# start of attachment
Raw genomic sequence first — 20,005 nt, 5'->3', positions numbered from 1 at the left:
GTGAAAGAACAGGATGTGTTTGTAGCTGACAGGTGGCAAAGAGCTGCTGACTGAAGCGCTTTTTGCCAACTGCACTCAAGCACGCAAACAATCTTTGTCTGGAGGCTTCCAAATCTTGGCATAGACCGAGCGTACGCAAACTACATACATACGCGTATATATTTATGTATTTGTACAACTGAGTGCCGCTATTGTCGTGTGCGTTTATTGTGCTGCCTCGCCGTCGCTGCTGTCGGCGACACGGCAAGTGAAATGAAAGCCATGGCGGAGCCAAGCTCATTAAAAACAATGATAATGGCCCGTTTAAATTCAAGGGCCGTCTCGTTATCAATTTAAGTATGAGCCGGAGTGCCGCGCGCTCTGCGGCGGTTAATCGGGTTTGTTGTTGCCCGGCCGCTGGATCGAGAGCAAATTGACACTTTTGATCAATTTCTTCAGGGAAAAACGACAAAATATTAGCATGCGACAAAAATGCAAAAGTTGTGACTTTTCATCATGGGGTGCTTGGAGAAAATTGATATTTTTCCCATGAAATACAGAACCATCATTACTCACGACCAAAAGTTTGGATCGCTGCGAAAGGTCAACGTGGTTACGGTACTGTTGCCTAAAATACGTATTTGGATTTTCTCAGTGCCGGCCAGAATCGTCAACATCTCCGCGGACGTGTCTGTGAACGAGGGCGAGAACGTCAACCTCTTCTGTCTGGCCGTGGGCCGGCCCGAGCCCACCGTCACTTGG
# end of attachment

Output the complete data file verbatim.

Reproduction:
Raw genomic sequence first — 20,005 nt, 5'->3', positions numbered from 1 at the left:
GTGAAAGAACAGGATGTGTTTGTAGCTGACAGGTGGCAAAGAGCTGCTGACTGAAGCGCTTTTTGCCAACTGCACTCAAGCACGCAAACAATCTTTGTCTGGAGGCTTCCAAATCTTGGCATAGACCGAGCGTACGCAAACTACATACATACGCGTATATATTTATGTATTTGTACAACTGAGTGCCGCTATTGTCGTGTGCGTTTATTGTGCTGCCTCGCCGTCGCTGCTGTCGGCGACACGGCAAGTGAAATGAAAGCCATGGCGGAGCCAAGCTCATTAAAAACAATGATAATGGCCCGTTTAAATTCAAGGGCCGTCTCGTTATCAATTTAAGTATGAGCCGGAGTGCCGCGCGCTCTGCGGCGGTTAATCGGGTTTGTTGTTGCCCGGCCGCTGGATCGAGAGCAAATTGACACTTTTGATCAATTTCTTCAGGGAAAAACGACAAAATATTAGCATGCGACAAAAATGCAAAAGTTGTGACTTTTCATCATGGGGTGCTTGGAGAAAATTGATATTTTTCCCATGAAATACAGAACCATCATTACTCACGACCAAAAGTTTGGATCGCTGCGAAAGGTCAACGTGGTTACGGTACTGTTGCCTAAAATACGTATTTGGATTTTCTCAGTGCCGGCCAGAATCGTCAACATCTCCGCGGACGTGTCTGTGAACGAGGGCGAGAACGTCAACCTCTTCTGTCTGGCCGTGGGCCGGCCCGAGCCCACCGTCACTTGG